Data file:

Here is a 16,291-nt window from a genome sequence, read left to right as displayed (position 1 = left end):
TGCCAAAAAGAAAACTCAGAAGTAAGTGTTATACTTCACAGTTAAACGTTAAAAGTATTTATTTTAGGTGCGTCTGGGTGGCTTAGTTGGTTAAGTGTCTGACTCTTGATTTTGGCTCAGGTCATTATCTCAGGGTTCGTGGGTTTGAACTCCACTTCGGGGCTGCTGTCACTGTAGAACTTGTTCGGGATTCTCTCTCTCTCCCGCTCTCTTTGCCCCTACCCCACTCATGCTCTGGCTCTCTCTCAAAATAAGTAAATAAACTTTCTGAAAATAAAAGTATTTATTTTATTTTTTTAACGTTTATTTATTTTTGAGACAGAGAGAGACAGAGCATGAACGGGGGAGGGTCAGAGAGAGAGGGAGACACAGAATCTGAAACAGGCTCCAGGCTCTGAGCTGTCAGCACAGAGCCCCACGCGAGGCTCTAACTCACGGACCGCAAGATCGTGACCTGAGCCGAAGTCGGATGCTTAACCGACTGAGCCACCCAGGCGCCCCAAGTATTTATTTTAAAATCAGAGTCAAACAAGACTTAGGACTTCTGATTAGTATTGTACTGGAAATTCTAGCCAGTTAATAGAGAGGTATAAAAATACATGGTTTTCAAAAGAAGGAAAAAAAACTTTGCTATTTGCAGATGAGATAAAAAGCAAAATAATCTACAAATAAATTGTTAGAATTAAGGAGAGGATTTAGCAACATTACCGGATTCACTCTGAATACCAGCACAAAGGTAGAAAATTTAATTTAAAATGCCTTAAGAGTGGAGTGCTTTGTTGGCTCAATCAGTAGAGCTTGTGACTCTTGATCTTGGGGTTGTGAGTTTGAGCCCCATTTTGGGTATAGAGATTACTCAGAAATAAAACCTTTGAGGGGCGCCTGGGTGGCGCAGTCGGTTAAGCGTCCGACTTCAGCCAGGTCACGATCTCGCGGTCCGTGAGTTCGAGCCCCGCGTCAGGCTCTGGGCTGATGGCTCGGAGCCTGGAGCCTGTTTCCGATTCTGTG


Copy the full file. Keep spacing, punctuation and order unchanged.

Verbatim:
Here is a 16,291-nt window from a genome sequence, read left to right as displayed (position 1 = left end):
TGCCAAAAAGAAAACTCAGAAGTAAGTGTTATACTTCACAGTTAAACGTTAAAAGTATTTATTTTAGGTGCGTCTGGGTGGCTTAGTTGGTTAAGTGTCTGACTCTTGATTTTGGCTCAGGTCATTATCTCAGGGTTCGTGGGTTTGAACTCCACTTCGGGGCTGCTGTCACTGTAGAACTTGTTCGGGATTCTCTCTCTCTCCCGCTCTCTTTGCCCCTACCCCACTCATGCTCTGGCTCTCTCTCAAAATAAGTAAATAAACTTTCTGAAAATAAAAGTATTTATTTTATTTTTTTAACGTTTATTTATTTTTGAGACAGAGAGAGACAGAGCATGAACGGGGGAGGGTCAGAGAGAGAGGGAGACACAGAATCTGAAACAGGCTCCAGGCTCTGAGCTGTCAGCACAGAGCCCCACGCGAGGCTCTAACTCACGGACCGCAAGATCGTGACCTGAGCCGAAGTCGGATGCTTAACCGACTGAGCCACCCAGGCGCCCCAAGTATTTATTTTAAAATCAGAGTCAAACAAGACTTAGGACTTCTGATTAGTATTGTACTGGAAATTCTAGCCAGTTAATAGAGAGGTATAAAAATACATGGTTTTCAAAAGAAGGAAAAAAAACTTTGCTATTTGCAGATGAGATAAAAAGCAAAATAATCTACAAATAAATTGTTAGAATTAAGGAGAGGATTTAGCAACATTACCGGATTCACTCTGAATACCAGCACAAAGGTAGAAAATTTAATTTAAAATGCCTTAAGAGTGGAGTGCTTTGTTGGCTCAATCAGTAGAGCTTGTGACTCTTGATCTTGGGGTTGTGAGTTTGAGCCCCATTTTGGGTATAGAGATTACTCAGAAATAAAACCTTTGAGGGGCGCCTGGGTGGCGCAGTCGGTTAAGCGTCCGACTTCAGCCAGGTCACGATCTCGCGGTCCGTGAGTTCGAGCCCCGCGTCAGGCTCTGGGCTGATGGCTCGGAGCCTGGAGCCTGTTTCCGATTCTGTG